Thailand long was characterized as the land of smiles: a friendly people, warm climate, and informal atmosphere all beckoned backpackers and businessmen alike. But politics has become less hospitable in recent years.
Analysts say suspicion would inevitably on fall on enemies of the ruling junta beaten in the referendum or insurgents from Muslim-majority provinces in the south of the mostly Buddhist country.
A cartoonish dictator out of a Gilbert and Sullivan comic opera runs a not-so funny junta which jails opponents and suppresses free speech. The recent bombing of a popular Hindu shrine in Bangkok should act as the famed fire bell in the night.
As Thailand endures the second year of yet another coup, King Bhumibol Adulyadej is approaching the 70th year of his reign -- and his health is reputedly poor. In this Southeast Asian kingdom of 67 million, the question on everyone's mind is: When the music stops and the world's longest-serving monarch is gone, what -- or who -- will fill the void?
Thailand's best hope is genuine constitutional reform. Government power should be limited, especially to award economic favors. Federalism should rule, giving provinces more authority to serve communities at odds with the national government.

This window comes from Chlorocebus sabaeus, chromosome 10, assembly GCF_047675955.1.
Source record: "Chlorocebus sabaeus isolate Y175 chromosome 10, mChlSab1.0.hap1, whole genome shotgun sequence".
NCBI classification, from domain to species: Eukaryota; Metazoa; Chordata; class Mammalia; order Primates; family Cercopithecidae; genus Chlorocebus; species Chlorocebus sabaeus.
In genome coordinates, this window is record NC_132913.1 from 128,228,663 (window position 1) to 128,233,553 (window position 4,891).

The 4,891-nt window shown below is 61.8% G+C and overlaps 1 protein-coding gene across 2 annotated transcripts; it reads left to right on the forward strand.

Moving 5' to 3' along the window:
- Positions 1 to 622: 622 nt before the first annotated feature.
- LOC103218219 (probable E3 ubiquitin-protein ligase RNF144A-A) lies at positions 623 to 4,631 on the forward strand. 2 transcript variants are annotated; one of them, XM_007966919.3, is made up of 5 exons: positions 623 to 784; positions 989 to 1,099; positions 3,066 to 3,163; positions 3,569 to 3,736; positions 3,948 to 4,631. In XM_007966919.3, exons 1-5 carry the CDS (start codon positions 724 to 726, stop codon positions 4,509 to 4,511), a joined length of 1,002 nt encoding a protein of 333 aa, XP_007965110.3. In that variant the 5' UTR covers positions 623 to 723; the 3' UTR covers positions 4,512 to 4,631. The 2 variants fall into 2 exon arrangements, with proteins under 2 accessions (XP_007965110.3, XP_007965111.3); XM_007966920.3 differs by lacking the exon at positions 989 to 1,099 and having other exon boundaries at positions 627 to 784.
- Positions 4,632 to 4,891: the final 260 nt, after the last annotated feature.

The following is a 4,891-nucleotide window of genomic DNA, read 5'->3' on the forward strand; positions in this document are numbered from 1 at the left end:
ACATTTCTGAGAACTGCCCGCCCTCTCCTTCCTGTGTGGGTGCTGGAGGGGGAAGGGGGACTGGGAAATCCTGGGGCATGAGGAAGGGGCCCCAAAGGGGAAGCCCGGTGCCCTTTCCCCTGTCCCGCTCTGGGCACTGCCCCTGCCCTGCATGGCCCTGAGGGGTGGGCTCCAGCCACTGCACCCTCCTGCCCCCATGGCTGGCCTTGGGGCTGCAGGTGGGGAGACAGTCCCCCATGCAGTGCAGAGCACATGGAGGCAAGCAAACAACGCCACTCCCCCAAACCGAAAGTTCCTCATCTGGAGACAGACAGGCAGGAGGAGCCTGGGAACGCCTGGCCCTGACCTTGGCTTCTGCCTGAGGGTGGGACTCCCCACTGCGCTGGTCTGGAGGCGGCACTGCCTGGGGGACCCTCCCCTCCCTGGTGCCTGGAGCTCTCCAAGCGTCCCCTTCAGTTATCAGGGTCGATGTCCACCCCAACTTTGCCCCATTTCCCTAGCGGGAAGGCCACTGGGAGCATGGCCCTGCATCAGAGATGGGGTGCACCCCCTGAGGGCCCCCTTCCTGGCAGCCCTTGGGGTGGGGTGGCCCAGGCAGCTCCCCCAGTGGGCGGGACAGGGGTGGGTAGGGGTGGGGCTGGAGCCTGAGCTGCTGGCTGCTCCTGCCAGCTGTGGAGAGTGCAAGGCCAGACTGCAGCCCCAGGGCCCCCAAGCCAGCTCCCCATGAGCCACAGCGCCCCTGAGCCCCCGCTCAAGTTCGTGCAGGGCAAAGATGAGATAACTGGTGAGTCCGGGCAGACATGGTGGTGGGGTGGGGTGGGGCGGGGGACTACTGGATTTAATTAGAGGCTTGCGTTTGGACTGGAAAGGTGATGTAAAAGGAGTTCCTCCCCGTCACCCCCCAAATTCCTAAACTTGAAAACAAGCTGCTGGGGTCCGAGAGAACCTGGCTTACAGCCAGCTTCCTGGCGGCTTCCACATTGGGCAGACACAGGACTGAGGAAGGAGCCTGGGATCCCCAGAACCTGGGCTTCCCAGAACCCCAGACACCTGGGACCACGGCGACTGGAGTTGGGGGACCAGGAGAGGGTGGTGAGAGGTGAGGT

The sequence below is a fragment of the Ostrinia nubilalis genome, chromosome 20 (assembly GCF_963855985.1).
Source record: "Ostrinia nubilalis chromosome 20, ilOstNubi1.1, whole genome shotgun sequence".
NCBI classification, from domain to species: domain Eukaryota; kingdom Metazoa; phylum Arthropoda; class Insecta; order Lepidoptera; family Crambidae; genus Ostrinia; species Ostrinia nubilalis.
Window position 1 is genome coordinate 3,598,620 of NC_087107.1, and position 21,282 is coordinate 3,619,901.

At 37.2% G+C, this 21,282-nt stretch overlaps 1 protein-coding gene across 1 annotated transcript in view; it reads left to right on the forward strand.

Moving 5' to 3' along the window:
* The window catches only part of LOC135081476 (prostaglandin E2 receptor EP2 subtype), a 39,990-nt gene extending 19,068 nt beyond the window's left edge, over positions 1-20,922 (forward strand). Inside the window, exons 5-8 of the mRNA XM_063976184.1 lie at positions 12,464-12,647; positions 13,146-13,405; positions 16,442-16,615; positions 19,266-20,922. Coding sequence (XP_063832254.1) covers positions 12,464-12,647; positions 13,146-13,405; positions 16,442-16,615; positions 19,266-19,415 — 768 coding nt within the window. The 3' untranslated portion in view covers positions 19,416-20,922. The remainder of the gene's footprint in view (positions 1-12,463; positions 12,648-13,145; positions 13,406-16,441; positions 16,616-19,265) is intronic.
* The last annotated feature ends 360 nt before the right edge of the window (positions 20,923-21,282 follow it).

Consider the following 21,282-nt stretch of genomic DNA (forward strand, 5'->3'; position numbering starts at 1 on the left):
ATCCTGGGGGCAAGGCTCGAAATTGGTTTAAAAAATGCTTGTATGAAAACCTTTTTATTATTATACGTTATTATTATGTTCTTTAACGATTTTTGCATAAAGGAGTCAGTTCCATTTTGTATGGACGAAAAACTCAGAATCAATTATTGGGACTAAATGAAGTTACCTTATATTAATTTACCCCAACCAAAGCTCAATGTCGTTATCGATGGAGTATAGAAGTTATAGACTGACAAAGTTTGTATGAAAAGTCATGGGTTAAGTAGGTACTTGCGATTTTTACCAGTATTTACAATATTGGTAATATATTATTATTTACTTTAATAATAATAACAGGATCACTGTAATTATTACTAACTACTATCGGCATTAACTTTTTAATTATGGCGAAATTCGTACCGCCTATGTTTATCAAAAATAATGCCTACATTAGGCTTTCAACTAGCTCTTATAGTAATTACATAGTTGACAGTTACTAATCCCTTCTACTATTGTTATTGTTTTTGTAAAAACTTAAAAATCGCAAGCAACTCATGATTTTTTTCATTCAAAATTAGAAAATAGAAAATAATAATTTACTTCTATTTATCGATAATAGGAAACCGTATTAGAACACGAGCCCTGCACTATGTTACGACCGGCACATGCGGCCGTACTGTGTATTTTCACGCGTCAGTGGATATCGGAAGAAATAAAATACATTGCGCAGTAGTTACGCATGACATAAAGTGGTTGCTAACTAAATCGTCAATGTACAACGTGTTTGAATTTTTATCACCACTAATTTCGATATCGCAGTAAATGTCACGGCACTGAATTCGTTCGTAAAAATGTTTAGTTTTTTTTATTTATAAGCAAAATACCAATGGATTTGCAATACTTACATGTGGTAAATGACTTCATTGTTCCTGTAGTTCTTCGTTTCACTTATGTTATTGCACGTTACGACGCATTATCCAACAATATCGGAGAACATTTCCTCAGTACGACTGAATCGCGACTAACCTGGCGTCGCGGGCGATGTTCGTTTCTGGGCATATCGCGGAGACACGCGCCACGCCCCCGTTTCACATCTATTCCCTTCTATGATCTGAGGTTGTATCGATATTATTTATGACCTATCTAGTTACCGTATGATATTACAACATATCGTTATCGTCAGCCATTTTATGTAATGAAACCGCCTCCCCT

Thailand's capital has lost none of its frenetic motion or relaxed informality. But it is a bit quieter of late, with last year's demonstrators dispersed by the military. However, the junta, which took power in May, is not leaving.
Apart from passionate support for their national sports teams, hatred of government corruption and "crony capitalism" is one of the few issues that unite all social groups in developing countries.
Thailand is, or perhaps was, a leading member of ASEAN, but has become a poor example to follow.
Elite-middle class alliance is deceiving itself if it thinks the adoption of a constitution institutionalizing minority rule will be possible. For Thailand is no longer the Thailand of 20 years ago, where political conflicts were still largely conflicts among elites.
One thing that could make a difference would be if the tourists stopped coming, prompting the exchange rate, foreign exchange reserves, and stock market to fall substantially. Perhaps, if there was enough collective pain, the red and yellow shirts would determine that it is in everyone's interest to find common ground.